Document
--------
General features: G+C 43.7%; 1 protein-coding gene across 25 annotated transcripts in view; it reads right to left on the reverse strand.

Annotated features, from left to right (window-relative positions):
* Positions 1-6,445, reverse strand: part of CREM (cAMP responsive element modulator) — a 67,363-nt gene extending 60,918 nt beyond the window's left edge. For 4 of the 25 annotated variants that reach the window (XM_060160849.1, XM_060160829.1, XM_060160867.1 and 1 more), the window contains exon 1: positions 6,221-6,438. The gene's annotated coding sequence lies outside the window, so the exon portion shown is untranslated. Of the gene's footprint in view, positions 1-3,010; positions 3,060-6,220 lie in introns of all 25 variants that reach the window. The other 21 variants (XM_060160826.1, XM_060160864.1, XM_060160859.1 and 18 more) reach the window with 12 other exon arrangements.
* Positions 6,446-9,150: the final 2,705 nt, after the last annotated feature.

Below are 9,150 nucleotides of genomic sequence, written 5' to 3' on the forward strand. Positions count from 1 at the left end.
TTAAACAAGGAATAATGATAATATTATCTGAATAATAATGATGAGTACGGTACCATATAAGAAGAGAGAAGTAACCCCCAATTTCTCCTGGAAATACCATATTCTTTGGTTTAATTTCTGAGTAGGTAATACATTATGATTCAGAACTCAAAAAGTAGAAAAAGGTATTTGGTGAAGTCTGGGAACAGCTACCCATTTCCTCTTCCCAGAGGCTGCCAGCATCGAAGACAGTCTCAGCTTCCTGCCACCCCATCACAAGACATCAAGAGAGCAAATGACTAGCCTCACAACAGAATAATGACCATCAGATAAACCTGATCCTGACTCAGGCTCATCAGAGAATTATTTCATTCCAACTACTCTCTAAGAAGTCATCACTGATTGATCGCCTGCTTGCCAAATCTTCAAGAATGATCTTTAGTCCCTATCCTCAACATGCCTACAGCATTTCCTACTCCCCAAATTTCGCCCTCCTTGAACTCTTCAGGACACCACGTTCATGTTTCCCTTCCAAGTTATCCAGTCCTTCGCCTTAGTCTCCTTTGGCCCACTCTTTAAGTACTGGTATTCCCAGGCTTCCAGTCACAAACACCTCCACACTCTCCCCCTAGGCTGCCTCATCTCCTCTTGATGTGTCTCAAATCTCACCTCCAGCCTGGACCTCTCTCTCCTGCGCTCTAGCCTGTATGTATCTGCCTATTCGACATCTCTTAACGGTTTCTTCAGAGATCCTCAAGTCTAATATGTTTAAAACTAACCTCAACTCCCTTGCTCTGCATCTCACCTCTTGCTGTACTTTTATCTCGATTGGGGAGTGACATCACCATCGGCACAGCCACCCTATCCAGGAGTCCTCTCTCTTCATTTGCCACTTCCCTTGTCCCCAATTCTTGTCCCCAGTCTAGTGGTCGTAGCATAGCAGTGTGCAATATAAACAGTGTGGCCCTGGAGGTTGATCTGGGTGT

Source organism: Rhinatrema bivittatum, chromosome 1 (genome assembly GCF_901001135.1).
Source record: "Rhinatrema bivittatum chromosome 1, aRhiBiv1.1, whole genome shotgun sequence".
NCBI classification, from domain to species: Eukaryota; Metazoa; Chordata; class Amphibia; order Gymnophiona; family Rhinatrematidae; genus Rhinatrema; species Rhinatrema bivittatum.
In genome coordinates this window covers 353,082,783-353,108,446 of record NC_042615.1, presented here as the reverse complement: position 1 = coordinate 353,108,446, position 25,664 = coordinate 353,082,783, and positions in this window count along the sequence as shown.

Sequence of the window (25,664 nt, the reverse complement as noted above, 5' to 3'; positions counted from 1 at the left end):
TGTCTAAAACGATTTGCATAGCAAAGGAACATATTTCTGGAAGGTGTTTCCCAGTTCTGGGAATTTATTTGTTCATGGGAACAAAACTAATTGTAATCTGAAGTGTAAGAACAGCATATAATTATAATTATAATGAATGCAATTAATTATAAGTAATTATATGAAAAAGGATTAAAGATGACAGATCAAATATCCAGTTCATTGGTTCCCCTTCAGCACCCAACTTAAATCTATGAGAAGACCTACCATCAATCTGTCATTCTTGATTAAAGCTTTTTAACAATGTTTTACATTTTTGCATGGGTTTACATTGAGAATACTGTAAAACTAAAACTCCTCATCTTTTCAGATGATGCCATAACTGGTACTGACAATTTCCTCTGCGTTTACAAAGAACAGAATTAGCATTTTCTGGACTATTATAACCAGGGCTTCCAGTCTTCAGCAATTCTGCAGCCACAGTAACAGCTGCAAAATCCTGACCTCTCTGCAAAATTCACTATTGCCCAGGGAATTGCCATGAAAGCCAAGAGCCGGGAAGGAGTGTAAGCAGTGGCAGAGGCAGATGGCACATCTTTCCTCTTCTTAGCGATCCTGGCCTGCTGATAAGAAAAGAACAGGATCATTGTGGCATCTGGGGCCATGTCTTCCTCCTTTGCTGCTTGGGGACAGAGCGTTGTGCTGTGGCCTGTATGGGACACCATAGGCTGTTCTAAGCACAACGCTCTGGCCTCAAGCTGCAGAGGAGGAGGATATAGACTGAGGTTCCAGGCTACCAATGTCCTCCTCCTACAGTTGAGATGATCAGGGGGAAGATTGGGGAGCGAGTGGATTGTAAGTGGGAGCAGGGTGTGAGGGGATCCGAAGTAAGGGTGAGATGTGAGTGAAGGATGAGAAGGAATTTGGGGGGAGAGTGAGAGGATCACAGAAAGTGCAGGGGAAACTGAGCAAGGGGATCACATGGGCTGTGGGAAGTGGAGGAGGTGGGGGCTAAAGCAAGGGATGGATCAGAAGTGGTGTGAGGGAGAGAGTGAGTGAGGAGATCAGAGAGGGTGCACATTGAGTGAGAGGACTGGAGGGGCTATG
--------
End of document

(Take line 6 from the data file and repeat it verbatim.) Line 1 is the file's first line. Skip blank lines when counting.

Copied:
TTAAACAAGGAATAATGATAATATTATCTGAATAATAATGATGAGTACGGTACCATATAAGAAGAGAGAAGTAACCCCCAATTTCTCCTGGAAATACCATATTCTTTGGTTTAATTTCTGAGTAGGTAATACATTATGATTCAGAACTCAAAAAGTAGAAAAAGGTATTTGGTGAAGTCTGGGAACAGCTACCCATTTCCTCTTCCCAGAGGCTGCCAGCATCGAAGACAGTCTCAGCTTCCTGCCACCCCATCACAAGACATCAAGAGAGCAAATGACTAGCCTCACAACAGAATAATGACCATCAGATAAACCTGATCCTGACTCAGGCTCATCAGAGAATTATTTCATTCCAACTACTCTCTAAGAAGTCATCACTGATTGATCGCCTGCTTGCCAAATCTTCAAGAATGATCTTTAGTCCCTATCCTCAACATGCCTACAGCATTTCCTACTCCCCAAATTTCGCCCTCCTTGAACTCTTCAGGACACCACGTTCATGTTTCCCTTCCAAGTTATCCAGTCCTTCGCCTTAGTCTCCTTTGGCCCACTCTTTAAGTACTGGTATTCCCAGGCTTCCAGTCACAAACACCTCCACACTCTCCCCCTAGGCTGCCTCATCTCCTCTTGATGTGTCTCAAATCTCACCTCCAGCCTGGACCTCTCTCTCCTGCGCTCTAGCCTGTATGTATCTGCCTATTCGACATCTCTTAACGGTTTCTTCAGAGATCCTCAAGTCTAATATGTTTAAAACTAACCTCAACTCCCTTGCTCTGCATCTCACCTCTTGCTGTACTTTTATCTCGATTGGGGAGTGACATCACCATCGGCACAGCCACCCTATCCAGGAGTCCTCTCTCTTCATTTGCCACTTCCCTTGTCCCCAATTCTTGTCCCCAGTCTAGTGGTCGTAGCATAGCAGTGTGCAATATAAACAGTGTGGCCCTGGAGGTTGATCTGGGTGT